thu posted: Thu 2017-11-30 05:17:45 tags: n/a
pick investments
start "Finding Hope and Healing"

In one of the IRA accts, I didn't have enough to meet the minimum balance to buy mutual fund shares, so that pretty much limited me to ETFs if I didn't want to eat a commission fee. I had sold off previous holdings thinking I'd settle the account and consolidate it under a different brokerage house, until I learned there was a fee for account closure, and if I'm resistant to a $7 trade fee I'm sure not happy about giving away $50 just to close the account. So then I thought I'd just let it sit until after the new year when I could fund it more to unlock mutual funds. Today I said, eff it, and put what I could into IVV, an ETF that aims to track the S+P 500. I hesitated, because IVV is trading at 267ish per share, and to me it feels silly to buy less than 10 shares of anything. But there's no rule against it, and it's dumb to just leave cash rotting in sweep at tenth-of-a-percent money market rates, when at least it could be earning dividends more to the tune of 1-2%. Even if the markets barf tomorrow, the whole point of an IRA account is to buy and hold and reap run-off, not hold your breath week-to-week or even year-to-year to flip it for a quick profit.

There was also the matter of the chunks I'd forwarded to other brokerage houses, plus the unallocated funds from when MLPJ liquidated. I rolled about 1/3 each of the MLPJ liquidation into HYLD, HYLV and EMCB - all bond-based income ETFs. My thinking was to balance growth and manage risk against an overdue market correction. My eventual goal for that account is to populate it with buy-and-holds, but the popularly-trumpeted buy-and-hold ETFs are trading at all-time high prices. If you believe the market is overvalued and poised to burp, then it makes negative sense to buy into its indices.

* * *

A few days ago I was withdrawing some personal effects from one of my desk cubbies and found a baggie of mostly blank CD-Rs, plus 2 I'd burned with Toxic Sickness Radio sets. One was cracked so I was probably holding it to burn a replacement, and I think I'd intended to re-record the other with boosted volume to compensate for the low original volume. It occurred to me that it's music that must inescapably be characterized as "angry". Why was I so drawn to angry music, particularly in the early 90s (before I found my niche at Lamart) and pretty much all throughout the Bad Job years, all while not really seeing myself as an angry person? Certainly I was not someone prone to unprovoked angry outbursts, or running around with a chip on my shoulder, primed to act out disproportionally. But it's not unreasonable to suppose I felt unrewarded if not outright trapped at The Bad Job, on top of unprocessed anger from a few old wounds - so filling my commutes with that kind of stimulation probably worked as some sort of controlled catharsis. A safety valve so I didn't shank my miserable coworkers at The Bad Job or burn that bridge entirely.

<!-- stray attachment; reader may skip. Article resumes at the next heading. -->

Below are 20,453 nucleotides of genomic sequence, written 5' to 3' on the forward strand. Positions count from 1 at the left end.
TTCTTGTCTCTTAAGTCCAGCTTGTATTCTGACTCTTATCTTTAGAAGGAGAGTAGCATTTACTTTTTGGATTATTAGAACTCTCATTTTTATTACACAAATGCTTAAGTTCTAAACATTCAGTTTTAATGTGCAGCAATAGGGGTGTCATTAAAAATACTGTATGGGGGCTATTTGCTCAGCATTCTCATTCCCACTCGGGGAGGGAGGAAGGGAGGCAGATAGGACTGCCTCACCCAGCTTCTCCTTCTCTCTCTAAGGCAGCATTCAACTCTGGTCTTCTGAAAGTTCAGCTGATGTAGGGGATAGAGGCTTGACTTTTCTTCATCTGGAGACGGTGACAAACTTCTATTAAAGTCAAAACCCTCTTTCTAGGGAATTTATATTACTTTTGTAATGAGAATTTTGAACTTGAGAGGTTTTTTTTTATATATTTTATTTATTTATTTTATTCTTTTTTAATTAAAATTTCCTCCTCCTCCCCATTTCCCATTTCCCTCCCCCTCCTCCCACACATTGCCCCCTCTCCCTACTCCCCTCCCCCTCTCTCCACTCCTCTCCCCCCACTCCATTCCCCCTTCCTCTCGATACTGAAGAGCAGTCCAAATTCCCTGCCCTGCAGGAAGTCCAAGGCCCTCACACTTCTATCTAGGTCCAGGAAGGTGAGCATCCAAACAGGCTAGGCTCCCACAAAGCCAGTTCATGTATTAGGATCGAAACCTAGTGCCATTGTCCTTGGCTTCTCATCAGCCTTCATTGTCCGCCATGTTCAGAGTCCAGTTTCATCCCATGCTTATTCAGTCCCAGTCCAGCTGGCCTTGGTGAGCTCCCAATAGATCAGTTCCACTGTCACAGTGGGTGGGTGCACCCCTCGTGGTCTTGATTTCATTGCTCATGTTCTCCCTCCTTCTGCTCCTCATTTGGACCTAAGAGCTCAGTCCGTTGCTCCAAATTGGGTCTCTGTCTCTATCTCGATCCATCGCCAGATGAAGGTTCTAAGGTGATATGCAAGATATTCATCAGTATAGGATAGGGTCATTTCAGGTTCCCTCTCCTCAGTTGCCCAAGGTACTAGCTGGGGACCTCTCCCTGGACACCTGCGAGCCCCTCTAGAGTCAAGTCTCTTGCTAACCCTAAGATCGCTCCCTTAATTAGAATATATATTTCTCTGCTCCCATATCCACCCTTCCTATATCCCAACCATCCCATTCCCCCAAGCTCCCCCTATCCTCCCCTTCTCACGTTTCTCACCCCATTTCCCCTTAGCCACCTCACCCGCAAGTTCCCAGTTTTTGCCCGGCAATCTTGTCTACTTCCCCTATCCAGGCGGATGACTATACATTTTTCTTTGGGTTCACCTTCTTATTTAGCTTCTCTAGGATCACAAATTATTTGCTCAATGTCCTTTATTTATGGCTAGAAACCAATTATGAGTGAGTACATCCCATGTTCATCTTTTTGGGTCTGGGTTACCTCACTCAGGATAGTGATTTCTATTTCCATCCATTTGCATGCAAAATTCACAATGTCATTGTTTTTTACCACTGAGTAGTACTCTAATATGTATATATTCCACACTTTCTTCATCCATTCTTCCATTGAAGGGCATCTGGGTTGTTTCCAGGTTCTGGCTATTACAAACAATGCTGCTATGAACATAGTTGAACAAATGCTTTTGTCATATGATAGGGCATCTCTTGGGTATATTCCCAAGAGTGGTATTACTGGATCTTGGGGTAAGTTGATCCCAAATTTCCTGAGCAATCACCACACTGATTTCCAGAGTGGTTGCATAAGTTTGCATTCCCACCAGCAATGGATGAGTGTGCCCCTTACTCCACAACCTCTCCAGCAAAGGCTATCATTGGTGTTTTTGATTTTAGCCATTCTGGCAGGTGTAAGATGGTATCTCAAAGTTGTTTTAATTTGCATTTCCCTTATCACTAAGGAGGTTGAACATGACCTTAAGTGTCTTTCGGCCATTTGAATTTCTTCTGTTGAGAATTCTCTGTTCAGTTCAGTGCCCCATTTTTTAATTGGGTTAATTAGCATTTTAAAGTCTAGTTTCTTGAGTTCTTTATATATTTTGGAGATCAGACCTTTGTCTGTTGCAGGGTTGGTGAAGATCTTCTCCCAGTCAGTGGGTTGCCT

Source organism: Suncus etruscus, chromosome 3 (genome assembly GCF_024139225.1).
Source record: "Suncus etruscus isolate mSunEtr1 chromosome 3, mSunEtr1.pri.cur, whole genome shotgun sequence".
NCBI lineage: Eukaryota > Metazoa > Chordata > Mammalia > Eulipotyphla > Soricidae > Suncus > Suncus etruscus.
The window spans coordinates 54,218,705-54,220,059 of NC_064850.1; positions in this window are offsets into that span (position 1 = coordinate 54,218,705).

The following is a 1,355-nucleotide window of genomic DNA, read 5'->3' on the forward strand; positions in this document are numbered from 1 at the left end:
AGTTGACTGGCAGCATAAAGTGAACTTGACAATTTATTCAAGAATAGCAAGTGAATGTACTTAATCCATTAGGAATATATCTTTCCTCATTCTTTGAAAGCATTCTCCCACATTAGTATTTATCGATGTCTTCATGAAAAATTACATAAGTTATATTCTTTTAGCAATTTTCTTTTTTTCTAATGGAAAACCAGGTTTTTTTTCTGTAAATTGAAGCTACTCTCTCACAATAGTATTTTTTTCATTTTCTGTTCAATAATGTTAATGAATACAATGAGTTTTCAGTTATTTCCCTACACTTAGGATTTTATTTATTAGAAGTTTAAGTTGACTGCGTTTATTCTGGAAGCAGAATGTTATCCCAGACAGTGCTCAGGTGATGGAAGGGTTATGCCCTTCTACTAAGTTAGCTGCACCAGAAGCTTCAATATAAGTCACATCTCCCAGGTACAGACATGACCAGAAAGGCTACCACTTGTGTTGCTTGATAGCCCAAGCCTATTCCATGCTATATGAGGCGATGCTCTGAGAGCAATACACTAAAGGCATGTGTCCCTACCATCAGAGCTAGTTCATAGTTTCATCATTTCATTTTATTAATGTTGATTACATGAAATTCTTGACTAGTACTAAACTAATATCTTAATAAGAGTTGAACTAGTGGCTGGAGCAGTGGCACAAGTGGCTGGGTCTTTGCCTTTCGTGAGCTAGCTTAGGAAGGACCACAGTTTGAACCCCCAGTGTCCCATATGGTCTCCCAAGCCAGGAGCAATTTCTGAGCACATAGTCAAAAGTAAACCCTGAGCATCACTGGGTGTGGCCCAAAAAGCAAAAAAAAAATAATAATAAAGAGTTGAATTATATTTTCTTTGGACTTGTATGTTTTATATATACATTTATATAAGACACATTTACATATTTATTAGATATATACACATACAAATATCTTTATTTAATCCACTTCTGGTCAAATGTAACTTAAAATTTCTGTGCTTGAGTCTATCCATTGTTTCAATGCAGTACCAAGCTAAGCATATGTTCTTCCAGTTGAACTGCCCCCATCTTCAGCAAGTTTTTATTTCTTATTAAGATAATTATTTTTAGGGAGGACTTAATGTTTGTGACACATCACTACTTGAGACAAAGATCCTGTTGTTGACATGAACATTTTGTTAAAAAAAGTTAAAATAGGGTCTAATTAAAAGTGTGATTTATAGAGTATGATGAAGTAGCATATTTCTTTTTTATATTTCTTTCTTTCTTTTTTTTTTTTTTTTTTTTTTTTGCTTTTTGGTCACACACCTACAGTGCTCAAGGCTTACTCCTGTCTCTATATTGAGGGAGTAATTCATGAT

Anyway, the 2 CDs were two of the lower-quality and lesser-interest mixes and it was easy to just toss them. I contemplated deleting my whole gabber collection, or at least curating it some, perhaps along with rage-y holdings in other genres like, well, RATM. But that's a project for another day.

Also a couple days ago, I learned the founder of LBOM had definitely packed it in and moved on. Early on, I had a bit of a crush and I probably didn't pay enough attention to the reality that there was rarely room in her schedule even just get a cup of coffee together without her ministry circus clamoring on the sidelines. She was forever trapeze-leaping between emergencies. The old saying about "friends for a season, friends for a reason, or friends for a lifetime"... I had hoped we would be friends for a lifetime, but it looks like we were just friends for a reason and evidently my distancing from the ministry was equivalent to letting go of our friendship as well. She identified with the ministry, she poured herself into it, draining herself beyond sustainable limits. It spun off good sustainable programs, at least - for example I wouldn't have piloted the St.G feeding ministry without LBOM's resources, and that's continuing on with a life of its own.